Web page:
Bill Walker, Alaska, Governor, Alaska Oil Taxes, Tax Credits, Investment Climate, ACES, Photo by Dave HarbourADN by Pat Forgey.   Alaska Gov. Bill Walker (NGP Photo) announced Tuesday that he had signed state operating and capital budgets, approving $9.8 billion in spending sought by the Legislature but vetoing a possible $200 million worth of controversial oil tax credits.      ...

 Alaska Kevin Meyer, Senate President, ConocoPhillips, Oil Taxes, Tax Credits, Investment Climate, ACES, Photo by Dave Harbour"It is apparent the current oil and gas production tax credit system is unsustainable," Walker said in a letter Monday to Senate President Kevin Meyer, (NGP Photo), telling him of the veto. He signed the budgets Monday, but didn't publish the final documents or announce his actions until Tuesday afternoon.     ...

"I'm glad the governor took appropriate action" on the tax credits, said Rep. David Guttenberg, (NGP Photo), a member of the budget-writing House Finance Committee.

By limiting payment of credits, he said, oil companies will share the pain that Alaskans are facing due to budget cuts.   (As if the oil companies weren't already paying the lion's share of state taxes.   -dh)

 AlaskRepresentative David Guttenberg, Alaska State Legislature, House of Representatives, Farbanks, Oil Taxes, Tax Credits, Investment Climate, ACES, Photo by Dave Harbour

"It makes everybody involved in this budget crunch that we're dealing with," he said.   ....     

Our comment:

The Governor and his democrat allies would rather raise taxes and stop/delay agreed-upon credits than make meaningful spending cuts.  We have also seen signs that odd coalitions involving "moderate republicans" could support that effort.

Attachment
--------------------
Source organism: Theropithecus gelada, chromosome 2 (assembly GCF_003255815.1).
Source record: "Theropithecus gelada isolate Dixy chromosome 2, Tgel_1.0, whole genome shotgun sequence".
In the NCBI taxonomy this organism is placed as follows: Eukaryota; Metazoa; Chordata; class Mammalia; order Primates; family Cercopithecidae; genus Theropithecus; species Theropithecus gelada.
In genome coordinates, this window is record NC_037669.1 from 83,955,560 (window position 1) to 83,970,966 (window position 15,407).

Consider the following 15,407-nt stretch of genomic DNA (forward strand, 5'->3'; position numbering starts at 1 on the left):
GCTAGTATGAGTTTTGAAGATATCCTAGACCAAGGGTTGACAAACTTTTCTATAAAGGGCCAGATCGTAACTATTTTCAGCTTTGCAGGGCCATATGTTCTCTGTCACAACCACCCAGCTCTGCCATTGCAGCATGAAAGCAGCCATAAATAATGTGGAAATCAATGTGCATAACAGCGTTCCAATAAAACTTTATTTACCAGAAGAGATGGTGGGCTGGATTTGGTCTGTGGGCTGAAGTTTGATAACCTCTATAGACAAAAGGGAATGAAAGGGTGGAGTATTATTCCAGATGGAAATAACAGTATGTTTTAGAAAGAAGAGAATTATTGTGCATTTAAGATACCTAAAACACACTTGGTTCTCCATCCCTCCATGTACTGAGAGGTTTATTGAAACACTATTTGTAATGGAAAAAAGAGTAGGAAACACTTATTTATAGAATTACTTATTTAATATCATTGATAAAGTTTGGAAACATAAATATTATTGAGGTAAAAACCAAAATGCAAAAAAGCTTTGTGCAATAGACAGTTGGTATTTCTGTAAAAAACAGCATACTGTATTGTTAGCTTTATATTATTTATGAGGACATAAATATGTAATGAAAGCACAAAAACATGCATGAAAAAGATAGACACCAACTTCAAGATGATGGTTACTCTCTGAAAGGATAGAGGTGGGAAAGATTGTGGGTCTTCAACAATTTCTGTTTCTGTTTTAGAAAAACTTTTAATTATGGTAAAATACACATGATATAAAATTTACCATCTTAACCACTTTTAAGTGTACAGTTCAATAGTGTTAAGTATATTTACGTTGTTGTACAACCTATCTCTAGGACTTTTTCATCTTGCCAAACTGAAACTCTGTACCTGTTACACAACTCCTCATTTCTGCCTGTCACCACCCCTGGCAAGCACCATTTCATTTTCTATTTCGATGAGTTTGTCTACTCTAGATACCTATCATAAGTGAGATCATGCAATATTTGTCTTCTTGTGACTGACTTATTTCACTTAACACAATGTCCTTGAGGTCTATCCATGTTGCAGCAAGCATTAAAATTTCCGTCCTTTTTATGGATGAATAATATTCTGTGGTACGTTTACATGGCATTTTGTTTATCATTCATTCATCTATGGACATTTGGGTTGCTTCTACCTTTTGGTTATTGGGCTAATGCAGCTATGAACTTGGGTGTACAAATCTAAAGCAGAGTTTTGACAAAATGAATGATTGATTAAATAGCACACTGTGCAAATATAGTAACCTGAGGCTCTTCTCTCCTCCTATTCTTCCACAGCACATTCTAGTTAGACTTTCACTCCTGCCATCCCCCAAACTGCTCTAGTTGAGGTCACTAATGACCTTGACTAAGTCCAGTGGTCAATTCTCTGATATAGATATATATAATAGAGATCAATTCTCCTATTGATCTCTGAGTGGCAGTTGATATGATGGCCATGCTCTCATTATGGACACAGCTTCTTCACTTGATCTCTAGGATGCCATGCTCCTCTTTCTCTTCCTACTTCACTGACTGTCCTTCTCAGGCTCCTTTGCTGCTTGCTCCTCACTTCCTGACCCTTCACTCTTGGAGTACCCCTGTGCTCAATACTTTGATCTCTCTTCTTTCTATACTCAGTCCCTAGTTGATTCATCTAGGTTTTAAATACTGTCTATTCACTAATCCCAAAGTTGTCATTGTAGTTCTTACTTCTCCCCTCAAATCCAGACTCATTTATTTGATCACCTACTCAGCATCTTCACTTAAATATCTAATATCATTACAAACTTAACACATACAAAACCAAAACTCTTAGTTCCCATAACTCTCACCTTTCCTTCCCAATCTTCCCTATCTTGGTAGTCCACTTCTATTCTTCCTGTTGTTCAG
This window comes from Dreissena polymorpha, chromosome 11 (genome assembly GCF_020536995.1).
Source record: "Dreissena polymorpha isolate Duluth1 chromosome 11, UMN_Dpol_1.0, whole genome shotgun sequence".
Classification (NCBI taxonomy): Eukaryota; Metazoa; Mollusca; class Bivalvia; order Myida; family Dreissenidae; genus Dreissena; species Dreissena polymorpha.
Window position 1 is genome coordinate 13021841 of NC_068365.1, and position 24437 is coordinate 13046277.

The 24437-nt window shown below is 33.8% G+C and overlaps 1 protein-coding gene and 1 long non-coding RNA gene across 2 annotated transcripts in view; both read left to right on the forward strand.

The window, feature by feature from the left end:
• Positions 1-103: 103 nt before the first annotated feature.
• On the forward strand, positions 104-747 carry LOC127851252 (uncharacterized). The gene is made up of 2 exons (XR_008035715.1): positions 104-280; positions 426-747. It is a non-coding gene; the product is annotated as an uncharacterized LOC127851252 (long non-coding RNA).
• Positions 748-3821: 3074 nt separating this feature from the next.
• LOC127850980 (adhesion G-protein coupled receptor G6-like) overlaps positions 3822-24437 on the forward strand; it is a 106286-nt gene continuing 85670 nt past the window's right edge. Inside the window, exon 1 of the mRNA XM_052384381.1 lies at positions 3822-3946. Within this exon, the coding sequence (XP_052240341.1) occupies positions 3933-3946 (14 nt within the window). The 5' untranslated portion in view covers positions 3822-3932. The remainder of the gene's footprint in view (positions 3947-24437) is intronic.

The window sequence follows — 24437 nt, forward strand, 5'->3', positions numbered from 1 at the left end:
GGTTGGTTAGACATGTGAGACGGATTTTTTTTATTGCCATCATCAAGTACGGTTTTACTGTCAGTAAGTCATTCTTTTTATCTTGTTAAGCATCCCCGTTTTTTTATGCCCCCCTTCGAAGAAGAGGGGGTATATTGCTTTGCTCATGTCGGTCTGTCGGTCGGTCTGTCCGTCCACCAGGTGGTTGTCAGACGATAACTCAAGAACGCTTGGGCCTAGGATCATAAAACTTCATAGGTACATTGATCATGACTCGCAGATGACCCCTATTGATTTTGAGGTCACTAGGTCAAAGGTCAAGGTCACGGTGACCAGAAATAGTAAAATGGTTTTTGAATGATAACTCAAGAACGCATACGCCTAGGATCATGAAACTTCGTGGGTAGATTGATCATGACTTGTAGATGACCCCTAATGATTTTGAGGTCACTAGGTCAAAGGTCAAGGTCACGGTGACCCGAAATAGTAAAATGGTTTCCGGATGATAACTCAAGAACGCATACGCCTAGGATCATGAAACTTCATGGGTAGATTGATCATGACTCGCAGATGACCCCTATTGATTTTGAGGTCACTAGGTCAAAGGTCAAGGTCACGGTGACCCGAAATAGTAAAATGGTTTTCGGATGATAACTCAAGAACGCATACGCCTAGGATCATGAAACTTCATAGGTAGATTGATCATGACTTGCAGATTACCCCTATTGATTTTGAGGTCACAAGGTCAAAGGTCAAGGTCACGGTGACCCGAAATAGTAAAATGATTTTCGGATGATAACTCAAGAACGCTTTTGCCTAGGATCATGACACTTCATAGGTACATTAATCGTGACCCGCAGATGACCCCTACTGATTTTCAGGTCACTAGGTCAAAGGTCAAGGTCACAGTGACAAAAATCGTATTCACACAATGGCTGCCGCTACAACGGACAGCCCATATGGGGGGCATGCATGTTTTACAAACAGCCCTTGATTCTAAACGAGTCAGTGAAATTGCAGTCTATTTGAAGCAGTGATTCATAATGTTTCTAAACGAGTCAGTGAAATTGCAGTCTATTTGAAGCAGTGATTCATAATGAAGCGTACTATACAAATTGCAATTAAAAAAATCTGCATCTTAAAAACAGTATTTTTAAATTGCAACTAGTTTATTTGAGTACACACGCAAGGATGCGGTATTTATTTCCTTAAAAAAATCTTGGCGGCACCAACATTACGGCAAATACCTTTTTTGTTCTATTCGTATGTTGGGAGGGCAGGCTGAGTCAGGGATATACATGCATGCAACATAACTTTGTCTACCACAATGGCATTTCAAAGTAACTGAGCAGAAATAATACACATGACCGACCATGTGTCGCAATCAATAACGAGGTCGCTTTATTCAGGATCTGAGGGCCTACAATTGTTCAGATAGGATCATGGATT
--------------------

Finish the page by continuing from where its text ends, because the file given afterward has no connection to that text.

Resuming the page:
Alaskan producers (and explorers and refiners) have tried over the past year to maintain a positive, optimistic attitude.  However, they are mindful of Alaska's history with ACES; with retroactive taxation; with anti-oil voters' initiatives; with the governor's vow to not include oil in gas pipeline fiscal certainty policy; with "revenue enhancement" signals for increased oil taxes; and, with this week's credit veto action as they finalize corporate, CY 2016 investment decisions in a low oil price environment.  
It's looking more likely that legislative positions could become solidified much farther in advance of the next legislative session than in previous years.  Government spending supporters will be putting more and more constituent and financial pressure on lawmakers in the coming months. 
Rep. Guttenberg has already sounded the rallying cry (See ADN quote above).

6-25-15 Uphill Road For An Alaska LNG Project

25 June 2015 8:18am